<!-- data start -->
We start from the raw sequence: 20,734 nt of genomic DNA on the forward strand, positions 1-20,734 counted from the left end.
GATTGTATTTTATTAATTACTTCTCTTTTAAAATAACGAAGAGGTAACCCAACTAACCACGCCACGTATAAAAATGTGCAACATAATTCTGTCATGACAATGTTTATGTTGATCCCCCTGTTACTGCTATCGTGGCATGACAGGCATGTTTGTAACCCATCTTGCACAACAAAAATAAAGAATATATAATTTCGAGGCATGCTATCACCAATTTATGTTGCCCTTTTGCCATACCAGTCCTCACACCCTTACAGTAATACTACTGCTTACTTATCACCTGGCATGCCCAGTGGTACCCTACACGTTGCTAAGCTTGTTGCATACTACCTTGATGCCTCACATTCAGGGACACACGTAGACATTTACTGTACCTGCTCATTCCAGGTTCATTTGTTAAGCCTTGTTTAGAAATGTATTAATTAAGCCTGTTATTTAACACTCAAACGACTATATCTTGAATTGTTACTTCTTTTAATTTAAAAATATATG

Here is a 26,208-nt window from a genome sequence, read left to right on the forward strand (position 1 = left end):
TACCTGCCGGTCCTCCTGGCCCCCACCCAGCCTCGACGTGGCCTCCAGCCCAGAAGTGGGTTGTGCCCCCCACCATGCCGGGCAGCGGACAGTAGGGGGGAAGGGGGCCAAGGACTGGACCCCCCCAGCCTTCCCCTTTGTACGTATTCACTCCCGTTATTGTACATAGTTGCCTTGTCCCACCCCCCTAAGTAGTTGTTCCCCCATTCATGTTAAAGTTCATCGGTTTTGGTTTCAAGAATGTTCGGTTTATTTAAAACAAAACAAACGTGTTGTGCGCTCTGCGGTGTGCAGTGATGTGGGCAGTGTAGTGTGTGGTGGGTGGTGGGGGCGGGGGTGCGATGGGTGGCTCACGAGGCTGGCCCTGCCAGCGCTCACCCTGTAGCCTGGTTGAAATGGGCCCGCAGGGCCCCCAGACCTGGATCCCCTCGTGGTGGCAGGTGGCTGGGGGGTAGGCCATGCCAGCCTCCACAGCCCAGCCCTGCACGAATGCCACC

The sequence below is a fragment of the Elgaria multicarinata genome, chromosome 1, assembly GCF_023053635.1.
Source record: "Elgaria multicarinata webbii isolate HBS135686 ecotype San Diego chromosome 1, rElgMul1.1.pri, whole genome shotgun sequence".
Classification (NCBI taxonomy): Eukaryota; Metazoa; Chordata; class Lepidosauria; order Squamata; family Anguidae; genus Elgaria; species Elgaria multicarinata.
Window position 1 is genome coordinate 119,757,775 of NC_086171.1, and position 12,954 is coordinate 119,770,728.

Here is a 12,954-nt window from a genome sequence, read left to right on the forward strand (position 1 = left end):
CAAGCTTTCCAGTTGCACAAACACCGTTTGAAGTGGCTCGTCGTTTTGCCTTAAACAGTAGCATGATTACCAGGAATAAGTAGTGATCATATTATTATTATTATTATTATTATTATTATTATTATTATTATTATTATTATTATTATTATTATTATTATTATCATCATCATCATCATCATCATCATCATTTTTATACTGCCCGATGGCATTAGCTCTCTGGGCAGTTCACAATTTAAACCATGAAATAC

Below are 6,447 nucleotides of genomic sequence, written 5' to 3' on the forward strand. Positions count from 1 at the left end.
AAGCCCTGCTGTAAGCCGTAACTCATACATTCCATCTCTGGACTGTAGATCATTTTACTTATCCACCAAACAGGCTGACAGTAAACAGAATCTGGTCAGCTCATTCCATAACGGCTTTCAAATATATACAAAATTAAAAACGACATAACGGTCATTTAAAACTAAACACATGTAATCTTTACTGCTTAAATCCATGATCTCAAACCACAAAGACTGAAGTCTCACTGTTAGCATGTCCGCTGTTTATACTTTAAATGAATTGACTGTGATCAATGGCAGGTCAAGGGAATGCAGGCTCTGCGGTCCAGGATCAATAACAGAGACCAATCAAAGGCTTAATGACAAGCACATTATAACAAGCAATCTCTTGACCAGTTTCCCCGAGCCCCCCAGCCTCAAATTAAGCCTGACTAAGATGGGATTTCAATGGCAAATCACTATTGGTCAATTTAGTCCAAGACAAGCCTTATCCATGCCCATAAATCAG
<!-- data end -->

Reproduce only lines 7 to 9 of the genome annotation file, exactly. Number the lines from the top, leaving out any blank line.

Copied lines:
Classification (NCBI taxonomy): Eukaryota; Metazoa; Chordata; class Lepidosauria; order Squamata; family Anguidae; genus Elgaria; species Elgaria multicarinata.
Window position 1 is genome coordinate 119,757,775 of NC_086171.1, and position 12,954 is coordinate 119,770,728.

Here is a 12,954-nt window from a genome sequence, read left to right on the forward strand (position 1 = left end):